9 Challenges of Life in the IM Group

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Photo Courtesy: Peter H. Bick

By Kennedy Cutler, Swimming World College Intern

I was recently taught that all swimmers, no matter their stroke or distance, have practices that are less than appealing. Whether you’re distance, sprint, stroke, or IM group, your teammates in other groups are working just as hard. Even if their set appears to be much easier, chances are it’s just as challenging to them as yours is to you. It’s something that I wish I had been told sooner, even if I knew it to be true in the back of my mind.

What follows are some challenges that those in IM group are familiar with, but are not necessarily exclusive to only those who are members of IM group. After all, team bonding is at it’s finest when coach puts an IM set up on the board for the entire team to complete.

1. 200 IM repeats.

April 17, 2015; Aberdeen, S.D.; Kayla Sproles, Northern State University swim team, from a November 2014 team practice. Credit: Greg Smith, NSU University Relations

Photo Courtesy: Greg Smith

Depending on the interval, these aren’t always that bad. Sometimes, even when you have to sprint all of them, they’re actually really nice if you have the right amount of rest.

2. 400 IMs for time.

Apr 15, 2015; Mesa, AZ, USA; 18-time Olympic gold medalist Michael Phelps swims laps during a practice session at the Arena Pro Swim Series at Skyline Aquatic Center. Mandatory Credit: Rob Schumacher/Arizona Republic via USA TODAY Sports

Photo Courtesy: Arizona Republic-USA TODAY Sports

These are never fun, especially when you have to do more than one in a single practice…and when they are one after another.

3. Not being able to excuse any of your strokes.

Jan 17, 2016; Austin, TX, USA; Sarah Henry swims in the women's 200 meter IM final at Lee & Joe Jamail Texas Swimming Center. Mandatory Credit: Brendan Maloney-USA TODAY Sports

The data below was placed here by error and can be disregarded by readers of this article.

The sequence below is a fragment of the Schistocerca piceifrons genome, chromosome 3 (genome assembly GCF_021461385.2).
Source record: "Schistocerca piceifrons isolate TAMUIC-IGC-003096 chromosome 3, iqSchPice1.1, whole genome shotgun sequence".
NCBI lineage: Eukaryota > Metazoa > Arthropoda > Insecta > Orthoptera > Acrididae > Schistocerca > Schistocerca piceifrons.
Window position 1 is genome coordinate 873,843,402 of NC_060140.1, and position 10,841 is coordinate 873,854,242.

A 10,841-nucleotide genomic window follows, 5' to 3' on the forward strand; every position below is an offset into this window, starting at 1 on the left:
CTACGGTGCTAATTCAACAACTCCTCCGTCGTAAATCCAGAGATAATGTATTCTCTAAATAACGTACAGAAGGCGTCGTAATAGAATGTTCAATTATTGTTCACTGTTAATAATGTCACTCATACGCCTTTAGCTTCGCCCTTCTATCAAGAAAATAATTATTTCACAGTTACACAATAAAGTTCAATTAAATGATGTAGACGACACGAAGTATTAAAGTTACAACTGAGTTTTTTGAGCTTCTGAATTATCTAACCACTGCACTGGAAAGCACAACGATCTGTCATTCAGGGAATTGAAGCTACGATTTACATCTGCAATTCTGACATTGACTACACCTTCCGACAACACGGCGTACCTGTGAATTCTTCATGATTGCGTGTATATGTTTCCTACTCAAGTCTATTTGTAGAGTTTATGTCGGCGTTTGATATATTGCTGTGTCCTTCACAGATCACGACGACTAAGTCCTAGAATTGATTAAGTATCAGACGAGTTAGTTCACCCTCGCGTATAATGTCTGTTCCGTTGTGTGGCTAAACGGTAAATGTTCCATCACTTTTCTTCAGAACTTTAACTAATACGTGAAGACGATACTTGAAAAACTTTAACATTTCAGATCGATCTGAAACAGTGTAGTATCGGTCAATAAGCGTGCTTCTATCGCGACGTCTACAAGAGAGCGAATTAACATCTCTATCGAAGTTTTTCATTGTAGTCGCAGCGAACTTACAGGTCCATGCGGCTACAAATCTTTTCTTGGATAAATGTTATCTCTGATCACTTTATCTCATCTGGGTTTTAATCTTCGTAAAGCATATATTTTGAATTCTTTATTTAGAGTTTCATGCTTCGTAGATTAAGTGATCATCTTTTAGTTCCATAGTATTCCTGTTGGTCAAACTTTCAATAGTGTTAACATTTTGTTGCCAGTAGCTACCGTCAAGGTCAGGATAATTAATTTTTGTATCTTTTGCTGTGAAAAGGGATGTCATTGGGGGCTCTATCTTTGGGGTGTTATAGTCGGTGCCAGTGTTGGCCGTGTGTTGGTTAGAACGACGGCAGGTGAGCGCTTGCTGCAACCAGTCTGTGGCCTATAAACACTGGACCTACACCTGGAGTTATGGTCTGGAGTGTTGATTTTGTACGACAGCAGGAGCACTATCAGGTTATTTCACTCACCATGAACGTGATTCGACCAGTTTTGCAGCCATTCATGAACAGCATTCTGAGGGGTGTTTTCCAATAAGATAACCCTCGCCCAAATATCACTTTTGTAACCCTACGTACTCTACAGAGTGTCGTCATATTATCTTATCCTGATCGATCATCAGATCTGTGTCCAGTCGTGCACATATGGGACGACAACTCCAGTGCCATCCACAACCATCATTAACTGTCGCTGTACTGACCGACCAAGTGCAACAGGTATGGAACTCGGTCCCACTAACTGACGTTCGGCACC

Photo Courtesy: Brendan Maloney-USA TODAY Sports

You can’t get away with not doing breaststroke if you want to succeed as an IMer. As they say, practice makes perfect.

4. Breaststroke for backstrokers.

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Photo Courtesy: Grace Schwiederek

This usually applies less to IMers and more to backstrokers in general, but it occasionally carries over. There’s some truth to long-axis (backstroke and freestyle) swimmers typically not being too great at the short-axis strokes (breaststroke and butterfly). The same is sometimes true in reverse (backstroke being a challenge for breaststrokers).

5. Training 100 IMs.

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Photo Courtesy: Alison Murtagh

This is the most upsetting when you get to college, because it’s not considered an event anymore. Except for once or twice a year at meets that don’t really matter anyways.

6. Long course.

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Photo Courtesy: Annie Grevers

The pool just feels too long to many of us who spend most of the year training short course– 400 IMers especially. Well, it feels long to everyone except 50 freestylers.

7. Being faster than your lane mate at one stroke, but slower in another.

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Photo Courtesy: Jason Walley

Deciding who’s going ahead of who is always a challenge during IM sets. One fifty, you’re in the clear, and the next your teammate is tapping on your toes persistently. Of course, you could let them go ahead, but then you’ll be hitting their feet on the next fifty.

8. Learning back-to-breast turns.

Photo Courtesy: Leo Mason - USA Today Sports

Photo Courtesy: Leo Mason – USA Today Sports

If you don’t consistently practice the more recently introduced cross-over turn after you first learn how to do it, it’s going to take weeks (or even months, in some cases) to be able to do the turn legally every time. And maybe even longer before you’re confident enough to do it in a meet.

9. Taking out the first half of the race and fading the back half.

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Photo Courtesy: Andy Ringgold / Aringo Photos

Distance swimmers can definitely relate to this one. When you’re someone who runs on adrenaline for the first fifty of an IM, you forget that fly takes up a lot of energy. If you don’t pace yourself, you’ll likely find yourself fading by the time you get to the breaststroke leg.